Every one sins. Every one suffers. Every one needs to be redeemed by Jesus and to grow in their new identity in him. This is the baseline understanding with which Mike Wilkerson took up the task of writing Redemption: Freed By Jesus From the Idols We Worship and the Wounds We Carry.
Quite honestly, I didn’t know what to expect from the book. Published under Crossway’s RE:Lit imprint, and written by the Redemption Groups and Counseling Pastor at Mars Hill Church, the book was initially hard to pin down. Written for the context of Mars Hill’s “Redemption Groups,” – which are something like small groups that center around redemption and recovery, avoiding issue-specific branding –Wilkerson’s piece is part exegesis, part redemptive-history, part pastoral theology, and part storytelling. At first the variety was frustrating, and even a bit jarring, but ultimately, I think, it holds the key to what Wilkerson is attempting to do with Redemption.
First, the book is exegetical: it takes the Exodus story as its skeleton. Wilkerson interacts throughout with major evangelical commentators and provides helpful, thought provoking insights that lead the reader to approach the text afresh. For example, his discussion of what it meant for Christ to despise the shame of the cross (Heb. 12:2) re-opened and made a familiar passage come alive again. He grabs nice quotes here and there, and provides detailed footnotes for those interested in digging deeper. It’s important to note, however, that though he’s doing exegesis, he doesn’t get overly bogged-down in semantics or historical background. He only employs them when needed, providing a helpful model for how one can rightly, undistractingly display the fruits of exegetical labor.
The book is also redemptive-historical: it plugs the story of Exodus into the broader context of Scripture. With the help of authors like Tim Keller and the late Meredith Kline, Wilkerson works to connect the penultimate Exodus event to the ultimate exodus that Christ provides for his people through his death and resurrection. In this way, the book is also Christo-centric, often making connections between the events of Israel’s deliverance from Egypt and the Christian’s deliverence from sin through Christ.
Another thing that Wilkerson does, and does quite well, is pastoral theology: he uses the scriptures to counsel, exhort, challenge, comfort, and even rebuke his readers. To do so he draws on the help of counselors like David Powlison, Paul Tripp and Dan Allender, together with pastors like Keller and Mark Driscoll. In this way, Redemption not only gets at the idolatrous heart issues of readers, but also connects them to resources that can help them on their way to Gospel-driven change.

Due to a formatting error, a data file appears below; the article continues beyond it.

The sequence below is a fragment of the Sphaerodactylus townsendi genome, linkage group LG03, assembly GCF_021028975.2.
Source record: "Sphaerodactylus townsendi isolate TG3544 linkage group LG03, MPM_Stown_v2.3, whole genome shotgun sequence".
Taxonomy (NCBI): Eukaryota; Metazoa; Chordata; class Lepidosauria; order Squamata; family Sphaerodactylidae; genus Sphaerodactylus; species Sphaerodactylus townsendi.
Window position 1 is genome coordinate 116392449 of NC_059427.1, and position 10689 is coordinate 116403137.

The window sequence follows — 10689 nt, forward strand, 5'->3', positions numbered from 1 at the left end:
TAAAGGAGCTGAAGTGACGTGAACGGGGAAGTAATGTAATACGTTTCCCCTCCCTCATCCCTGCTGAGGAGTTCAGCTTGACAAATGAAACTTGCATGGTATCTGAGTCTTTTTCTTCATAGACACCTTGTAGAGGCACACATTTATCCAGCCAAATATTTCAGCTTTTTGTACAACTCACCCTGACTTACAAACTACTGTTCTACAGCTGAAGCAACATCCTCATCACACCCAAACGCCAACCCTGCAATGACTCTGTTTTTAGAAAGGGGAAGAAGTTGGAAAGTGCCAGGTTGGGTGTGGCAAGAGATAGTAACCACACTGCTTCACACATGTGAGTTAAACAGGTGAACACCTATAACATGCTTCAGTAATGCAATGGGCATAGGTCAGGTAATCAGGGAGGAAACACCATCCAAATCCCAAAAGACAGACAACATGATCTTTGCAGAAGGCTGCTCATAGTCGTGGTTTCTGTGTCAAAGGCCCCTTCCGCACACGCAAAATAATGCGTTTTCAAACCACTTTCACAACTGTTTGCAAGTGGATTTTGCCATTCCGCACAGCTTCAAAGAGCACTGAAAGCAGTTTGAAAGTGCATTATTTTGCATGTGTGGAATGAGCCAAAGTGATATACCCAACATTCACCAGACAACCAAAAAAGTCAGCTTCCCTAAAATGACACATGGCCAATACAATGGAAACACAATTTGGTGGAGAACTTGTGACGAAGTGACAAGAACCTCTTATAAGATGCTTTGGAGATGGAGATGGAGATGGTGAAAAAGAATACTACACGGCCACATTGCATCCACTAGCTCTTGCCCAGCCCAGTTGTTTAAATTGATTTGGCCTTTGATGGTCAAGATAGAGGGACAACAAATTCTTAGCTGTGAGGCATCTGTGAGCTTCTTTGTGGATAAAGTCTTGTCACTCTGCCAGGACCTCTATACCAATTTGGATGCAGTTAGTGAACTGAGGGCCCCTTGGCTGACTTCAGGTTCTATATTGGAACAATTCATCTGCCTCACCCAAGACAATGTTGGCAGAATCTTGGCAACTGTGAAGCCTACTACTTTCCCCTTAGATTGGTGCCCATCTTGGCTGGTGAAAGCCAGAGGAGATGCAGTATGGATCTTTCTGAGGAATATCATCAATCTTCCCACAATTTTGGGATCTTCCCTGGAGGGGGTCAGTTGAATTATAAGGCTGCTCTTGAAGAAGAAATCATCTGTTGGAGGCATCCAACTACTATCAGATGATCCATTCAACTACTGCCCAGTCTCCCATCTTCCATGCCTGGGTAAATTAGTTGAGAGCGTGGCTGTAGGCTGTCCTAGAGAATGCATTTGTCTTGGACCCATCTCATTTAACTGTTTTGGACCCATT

Also laced throughout the book is a generous portion of storytelling: stories of redemption and restoration, often from horrendous circumstances, are placed alongside the Exodus narrative. So, each chapter features one modern individual’s story alongside a portion of the Exodus story. This helps the reader in application, and also helps the author to keep the book from becoming an expository commentary. Though one wishes that Wilkerson had included a few more examples of redemption from more insidious sins (ex. a controlling husband, a self-loathing college student), these sections help us as readers to connect ourselves to the biblical narrative.
What, then, is Mike Wilkerson doing in Redemption? Briefly, he is doing very good practical theology. He weaves together all of these different theological strands into a book that is both convicting and heartwarming. In essence, he takes the kind of “top-shelf” material typically garnered in the seminary classroom and puts it within the reach of any and every reader. He either eschews or explains theological shoptalk. He writes both cordially and cogently. He looks to speak to both the head and the heart. And, in all of this, he succeeds.
Redemption could be helpfully employed in small groups, book clubs, as counseling session “homework,” or by pastors looking to integrate and rightly articulate Gospel-centered theology for their people. I, for one, look forward to further books by Wilkerson, and hope that we as his readers can begin to engender the bold, careful, comforting application of the Gospel that he has demonstrated here for us.